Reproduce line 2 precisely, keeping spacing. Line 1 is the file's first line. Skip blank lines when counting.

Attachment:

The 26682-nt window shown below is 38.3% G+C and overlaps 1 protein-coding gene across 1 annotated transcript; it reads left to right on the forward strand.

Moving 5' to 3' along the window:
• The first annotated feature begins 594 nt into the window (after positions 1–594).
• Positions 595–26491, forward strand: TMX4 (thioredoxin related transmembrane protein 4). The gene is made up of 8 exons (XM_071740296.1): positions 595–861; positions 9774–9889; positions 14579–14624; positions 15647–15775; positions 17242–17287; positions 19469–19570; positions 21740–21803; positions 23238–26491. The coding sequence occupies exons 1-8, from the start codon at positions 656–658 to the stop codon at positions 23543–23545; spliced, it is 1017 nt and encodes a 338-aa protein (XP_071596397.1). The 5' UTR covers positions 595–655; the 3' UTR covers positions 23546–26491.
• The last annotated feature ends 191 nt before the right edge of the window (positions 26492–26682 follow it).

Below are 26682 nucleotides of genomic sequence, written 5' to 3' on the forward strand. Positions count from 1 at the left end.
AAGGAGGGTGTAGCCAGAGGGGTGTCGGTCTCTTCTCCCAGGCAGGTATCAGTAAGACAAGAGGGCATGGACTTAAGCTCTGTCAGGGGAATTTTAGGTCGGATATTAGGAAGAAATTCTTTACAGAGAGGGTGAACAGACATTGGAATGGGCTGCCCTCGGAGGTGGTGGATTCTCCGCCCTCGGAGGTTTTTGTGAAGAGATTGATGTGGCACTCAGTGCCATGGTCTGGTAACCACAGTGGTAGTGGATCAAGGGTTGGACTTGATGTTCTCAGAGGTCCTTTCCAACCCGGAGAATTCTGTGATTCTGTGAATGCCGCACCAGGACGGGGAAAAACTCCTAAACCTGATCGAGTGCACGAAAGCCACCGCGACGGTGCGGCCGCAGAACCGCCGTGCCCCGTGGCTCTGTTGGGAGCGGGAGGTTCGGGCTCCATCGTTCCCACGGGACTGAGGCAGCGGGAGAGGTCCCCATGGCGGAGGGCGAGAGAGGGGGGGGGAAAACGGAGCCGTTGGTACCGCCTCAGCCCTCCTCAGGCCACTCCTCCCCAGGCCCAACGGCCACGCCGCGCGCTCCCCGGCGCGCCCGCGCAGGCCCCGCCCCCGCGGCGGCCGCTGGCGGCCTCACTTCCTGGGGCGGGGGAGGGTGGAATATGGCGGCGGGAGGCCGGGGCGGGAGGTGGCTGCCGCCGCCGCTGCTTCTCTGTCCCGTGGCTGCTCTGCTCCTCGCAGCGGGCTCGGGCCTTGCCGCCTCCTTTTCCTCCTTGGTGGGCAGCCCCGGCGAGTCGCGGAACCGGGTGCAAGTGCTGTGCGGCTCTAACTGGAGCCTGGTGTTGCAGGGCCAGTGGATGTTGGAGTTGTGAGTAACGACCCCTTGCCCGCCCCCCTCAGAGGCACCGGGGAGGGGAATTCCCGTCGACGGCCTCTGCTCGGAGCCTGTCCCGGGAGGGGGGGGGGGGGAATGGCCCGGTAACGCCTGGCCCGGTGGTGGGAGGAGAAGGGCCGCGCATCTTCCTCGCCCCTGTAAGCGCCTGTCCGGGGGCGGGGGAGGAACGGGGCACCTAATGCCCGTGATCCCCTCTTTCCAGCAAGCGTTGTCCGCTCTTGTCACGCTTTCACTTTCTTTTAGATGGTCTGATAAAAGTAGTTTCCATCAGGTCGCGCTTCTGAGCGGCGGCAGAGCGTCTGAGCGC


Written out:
Moving 5' to 3' along the window: